Improve performance in SharePoint provider-hosted add-ins

You can improve the performance of your SharePoint provider-hosted add-in by limiting the number and frequency of remote calls to SharePoint. Too many calls to the host site degrades performance. To limit the number of remote calls, you can implement either HTTP cookies or HTML5 local storage.

The Performance.Caching sample shows you how to use HTTP cookies and HTML5 local storage to cache data. The sample includes two provider-hosted add-ins that allow you to view the About Me section of your user profile, add data, and save it for later. The add-in does not update user profile information; it caches it so that it can be used later.

One sample uses HTTP cookies to cache the data, and the other uses HTML5 local storage.

Use HTTP cookies for caching

The start page of the HTTP cookie sample displays information from the About Me section of your user profile in a text box. A second text box tells you whether a new cookie was created and when the existing cookie will expire. The information stored in cookies can't be larger than 4095 bytes.

Data rendered in the HTTP cookie caching sample

Data rendered in the HTTP cookie caching sample

The app.js file, which is located in the Scripts folder of the web project, defines the behavior of the Save for later button. The code first verifies that cookies are enabled in the browser by setting a test cookie. If cookies are enabled, the code determines whether the user profile information is already stored in a cookie. If it isn't, it uses JSON to look up the About Me information, store it in a cookie, and then display the information in the browser.

The following function sets the cookie and its expiration date.

function setCookie(key, value, expiry, path, domain, secure) {
    var todaysDate = new Date();
    todaysDate.setTime(todaysDate.getTime());

    if (expiry == "") { expiry = "1"; }

    // The following line sets for n number of days. For hours, remove * 24. For minutes, remove * 60 * 24.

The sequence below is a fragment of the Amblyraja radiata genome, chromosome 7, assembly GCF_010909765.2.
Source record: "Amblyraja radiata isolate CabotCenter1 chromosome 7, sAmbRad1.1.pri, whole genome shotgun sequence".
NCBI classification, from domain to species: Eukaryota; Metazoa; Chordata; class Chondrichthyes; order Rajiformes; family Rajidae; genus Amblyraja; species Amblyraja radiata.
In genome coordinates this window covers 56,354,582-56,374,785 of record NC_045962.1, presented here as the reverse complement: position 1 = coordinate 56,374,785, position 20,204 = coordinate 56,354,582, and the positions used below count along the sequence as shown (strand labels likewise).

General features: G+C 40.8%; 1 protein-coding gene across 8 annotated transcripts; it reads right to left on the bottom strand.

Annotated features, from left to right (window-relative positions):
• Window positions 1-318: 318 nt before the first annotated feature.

if (expiry) {
        expiry = expiry * 1000 * 60 * 60 * 24;
    }

    var newExpiry = new Date(todaysDate.getTime() + (expiry));

    document.cookie = key + "=" + escape(value) +
        ( ( expiry ) ? ";expires=" + newExpiry : "" ) +
        ( ( path ) ? ";path=" + path : "" ) +
        ( ( domain ) ? ";domain=" + domain : "" ) +
        ((secure) ? ";secure" : "");

    cachingStatus += "\n" + "Creating http cookie for AboutMe data...";
    cachingStatus += "\n" + "Cookie will expire " + newExpiry;
    $('#status').text(cachingStatus);
}

Use HTML5 local storage for caching

The start page of the HTML5 local storage sample displays information from the About Me section of your user profile information about the cached data. The text box displays this information as well as the expiration time (if any) of the cached information.

The app.js file, which is located in the Scripts folder of the web project, defines the behavior of the Save for later button. The add-in first verifies that local storage is enabled by using the following function.

isHtml5StorageSupported = function () {
    try {
        return 'localStorage' in window && window['localStorage'] !== null;
    } catch (e) {
        return false;
    }
    return false;
}


If local storage is supported, the function determines whether the user profile information is already stored there. If it isn't, it uses JSOM to look up the About Me information, to store it locally, and then to display the information in the browser. The following code stores the About Me information in a key named aboutMeValue.

var aboutMeValue = personProperties.get_userProfileProperties()['AboutMe'];
    $('#aboutMeText').val(aboutMeValue);

    // Add to local storage.
    localStorage.setItem("aboutMeValue", aboutMeValue);
    setLocalStorageKeyExpiry("aboutMeValue");

    cachingStatus += "\n" + "Populated local storage with profile properties...";
    $('#status').val(cachingStatus);


The Clear the cache button removes that key, looks up the About Me information in your user profile, and creates a fresh local storage key to store that information. The add-in doesn't set an expiration time by default, but the app.js file does contain the following function, which sets an expiration time for the cached data.

function setLocalStorageKeyExpiry(key) {

    // Check for expiration config values.
    var expiryConfig = localStorage.getItem(expiryConfigKey);

    // Check for existing expiration stamp.
    var existingStamp = localStorage.getItem(key + expiryKeySuffix);    

    // Override cached setting if a user has entered a value that is different than what is stored.
    if (expiryConfig != null) {

        var currentTime = Math.floor((new Date().getTime()) / 1000);
        expiryConfig = parseInt(expiryConfig);

        var newStamp = Math.floor((currentTime + expiryConfig));
        localStorage.setItem(key + expiryKeySuffix, newStamp);

        // Log status to window.        
        cachingStatus += "\n" + "Setting expiration for the " + key + " key...";
        $('#status').val(cachingStatus);
    }    
    else {

    }
}

Before looking for the information stored in the local storage key, the code uses the isKeyExpired function to determine whether the key is expired. For more information, see Customize the UX by using SharePoint provider-hosted add-ins.

See also